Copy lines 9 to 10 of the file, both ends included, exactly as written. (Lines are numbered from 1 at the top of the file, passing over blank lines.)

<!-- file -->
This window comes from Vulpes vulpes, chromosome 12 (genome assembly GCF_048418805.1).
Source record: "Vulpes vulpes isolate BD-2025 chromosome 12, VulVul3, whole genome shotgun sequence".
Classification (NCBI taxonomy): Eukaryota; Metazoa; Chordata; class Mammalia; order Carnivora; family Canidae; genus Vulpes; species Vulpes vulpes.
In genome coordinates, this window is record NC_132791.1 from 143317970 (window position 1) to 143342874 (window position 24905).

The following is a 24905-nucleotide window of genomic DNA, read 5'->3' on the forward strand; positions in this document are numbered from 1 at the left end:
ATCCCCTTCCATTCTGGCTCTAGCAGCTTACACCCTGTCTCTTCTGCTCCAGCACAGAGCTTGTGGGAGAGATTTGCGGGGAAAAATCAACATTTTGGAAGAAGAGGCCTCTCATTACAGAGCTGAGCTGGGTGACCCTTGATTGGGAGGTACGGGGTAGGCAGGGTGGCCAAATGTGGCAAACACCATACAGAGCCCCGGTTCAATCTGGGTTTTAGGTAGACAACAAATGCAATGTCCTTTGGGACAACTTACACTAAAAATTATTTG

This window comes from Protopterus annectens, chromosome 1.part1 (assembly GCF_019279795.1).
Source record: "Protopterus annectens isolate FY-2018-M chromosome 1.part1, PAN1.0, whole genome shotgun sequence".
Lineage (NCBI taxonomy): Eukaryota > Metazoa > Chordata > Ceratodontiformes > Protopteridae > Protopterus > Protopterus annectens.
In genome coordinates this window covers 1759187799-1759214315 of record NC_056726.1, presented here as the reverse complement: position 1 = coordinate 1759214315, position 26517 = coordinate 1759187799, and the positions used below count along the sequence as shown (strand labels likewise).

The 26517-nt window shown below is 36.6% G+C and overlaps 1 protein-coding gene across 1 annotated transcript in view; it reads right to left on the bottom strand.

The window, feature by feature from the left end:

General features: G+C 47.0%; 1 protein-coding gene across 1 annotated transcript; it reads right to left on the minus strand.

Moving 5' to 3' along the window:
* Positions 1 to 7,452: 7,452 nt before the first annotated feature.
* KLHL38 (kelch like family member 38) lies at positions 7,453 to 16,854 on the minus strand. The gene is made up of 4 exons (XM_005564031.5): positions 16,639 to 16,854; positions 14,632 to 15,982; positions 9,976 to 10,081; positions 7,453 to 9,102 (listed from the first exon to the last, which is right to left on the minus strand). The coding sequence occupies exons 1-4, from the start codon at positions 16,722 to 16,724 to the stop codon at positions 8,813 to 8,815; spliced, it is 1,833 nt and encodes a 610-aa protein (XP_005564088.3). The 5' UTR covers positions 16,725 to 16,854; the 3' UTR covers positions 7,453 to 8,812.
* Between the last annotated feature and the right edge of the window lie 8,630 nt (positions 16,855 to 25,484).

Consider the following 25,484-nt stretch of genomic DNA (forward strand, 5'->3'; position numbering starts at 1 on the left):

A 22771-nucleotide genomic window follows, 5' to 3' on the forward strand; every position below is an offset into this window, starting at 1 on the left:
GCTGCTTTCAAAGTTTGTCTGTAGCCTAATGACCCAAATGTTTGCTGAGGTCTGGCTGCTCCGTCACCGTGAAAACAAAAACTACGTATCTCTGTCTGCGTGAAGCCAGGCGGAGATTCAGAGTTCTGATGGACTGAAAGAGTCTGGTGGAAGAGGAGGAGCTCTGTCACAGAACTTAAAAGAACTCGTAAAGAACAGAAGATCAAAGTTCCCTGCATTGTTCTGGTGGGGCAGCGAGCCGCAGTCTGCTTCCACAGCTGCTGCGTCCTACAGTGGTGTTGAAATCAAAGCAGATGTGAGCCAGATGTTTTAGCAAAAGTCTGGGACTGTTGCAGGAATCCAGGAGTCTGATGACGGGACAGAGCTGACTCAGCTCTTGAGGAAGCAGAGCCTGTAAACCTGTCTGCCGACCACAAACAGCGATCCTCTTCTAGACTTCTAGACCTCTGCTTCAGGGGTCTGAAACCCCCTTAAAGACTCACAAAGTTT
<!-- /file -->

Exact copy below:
Lineage (NCBI taxonomy): Eukaryota > Metazoa > Chordata > Ceratodontiformes > Protopteridae > Protopterus > Protopterus annectens.
In genome coordinates this window covers 1759187799-1759214315 of record NC_056726.1, presented here as the reverse complement: position 1 = coordinate 1759214315, position 26517 = coordinate 1759187799, and the positions used below count along the sequence as shown (strand labels likewise).